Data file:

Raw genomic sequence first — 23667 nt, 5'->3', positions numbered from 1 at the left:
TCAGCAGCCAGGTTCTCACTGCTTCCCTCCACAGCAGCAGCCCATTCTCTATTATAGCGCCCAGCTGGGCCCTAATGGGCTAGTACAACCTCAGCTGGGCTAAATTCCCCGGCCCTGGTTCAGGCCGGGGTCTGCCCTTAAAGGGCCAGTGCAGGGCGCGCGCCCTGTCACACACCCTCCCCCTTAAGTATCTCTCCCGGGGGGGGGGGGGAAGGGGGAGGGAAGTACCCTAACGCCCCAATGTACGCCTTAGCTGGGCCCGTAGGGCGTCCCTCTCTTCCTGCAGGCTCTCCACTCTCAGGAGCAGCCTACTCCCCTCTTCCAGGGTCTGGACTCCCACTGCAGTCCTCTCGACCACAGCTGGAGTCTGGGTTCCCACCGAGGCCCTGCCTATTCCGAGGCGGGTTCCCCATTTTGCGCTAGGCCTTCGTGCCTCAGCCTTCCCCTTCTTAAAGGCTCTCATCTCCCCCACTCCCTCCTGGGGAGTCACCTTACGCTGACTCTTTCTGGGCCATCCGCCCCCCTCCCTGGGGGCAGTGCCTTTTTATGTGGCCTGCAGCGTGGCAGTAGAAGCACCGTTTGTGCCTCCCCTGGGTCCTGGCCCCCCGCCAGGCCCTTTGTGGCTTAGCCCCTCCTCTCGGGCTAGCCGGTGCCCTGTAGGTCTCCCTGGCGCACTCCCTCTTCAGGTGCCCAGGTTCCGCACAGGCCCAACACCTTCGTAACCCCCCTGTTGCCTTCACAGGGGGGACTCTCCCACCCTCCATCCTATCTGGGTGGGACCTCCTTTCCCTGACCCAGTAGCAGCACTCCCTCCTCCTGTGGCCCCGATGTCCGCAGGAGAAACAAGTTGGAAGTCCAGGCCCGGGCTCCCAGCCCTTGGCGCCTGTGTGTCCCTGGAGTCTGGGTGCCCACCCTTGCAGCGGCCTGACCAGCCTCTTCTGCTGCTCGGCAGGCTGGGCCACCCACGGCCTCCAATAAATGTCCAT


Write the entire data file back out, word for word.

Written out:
Raw genomic sequence first — 23667 nt, 5'->3', positions numbered from 1 at the left:
TCAGCAGCCAGGTTCTCACTGCTTCCCTCCACAGCAGCAGCCCATTCTCTATTATAGCGCCCAGCTGGGCCCTAATGGGCTAGTACAACCTCAGCTGGGCTAAATTCCCCGGCCCTGGTTCAGGCCGGGGTCTGCCCTTAAAGGGCCAGTGCAGGGCGCGCGCCCTGTCACACACCCTCCCCCTTAAGTATCTCTCCCGGGGGGGGGGGGGAAGGGGGAGGGAAGTACCCTAACGCCCCAATGTACGCCTTAGCTGGGCCCGTAGGGCGTCCCTCTCTTCCTGCAGGCTCTCCACTCTCAGGAGCAGCCTACTCCCCTCTTCCAGGGTCTGGACTCCCACTGCAGTCCTCTCGACCACAGCTGGAGTCTGGGTTCCCACCGAGGCCCTGCCTATTCCGAGGCGGGTTCCCCATTTTGCGCTAGGCCTTCGTGCCTCAGCCTTCCCCTTCTTAAAGGCTCTCATCTCCCCCACTCCCTCCTGGGGAGTCACCTTACGCTGACTCTTTCTGGGCCATCCGCCCCCCTCCCTGGGGGCAGTGCCTTTTTATGTGGCCTGCAGCGTGGCAGTAGAAGCACCGTTTGTGCCTCCCCTGGGTCCTGGCCCCCCGCCAGGCCCTTTGTGGCTTAGCCCCTCCTCTCGGGCTAGCCGGTGCCCTGTAGGTCTCCCTGGCGCACTCCCTCTTCAGGTGCCCAGGTTCCGCACAGGCCCAACACCTTCGTAACCCCCCTGTTGCCTTCACAGGGGGGACTCTCCCACCCTCCATCCTATCTGGGTGGGACCTCCTTTCCCTGACCCAGTAGCAGCACTCCCTCCTCCTGTGGCCCCGATGTCCGCAGGAGAAACAAGTTGGAAGTCCAGGCCCGGGCTCCCAGCCCTTGGCGCCTGTGTGTCCCTGGAGTCTGGGTGCCCACCCTTGCAGCGGCCTGACCAGCCTCTTCTGCTGCTCGGCAGGCTGGGCCACCCACGGCCTCCAATAAATGTCCAT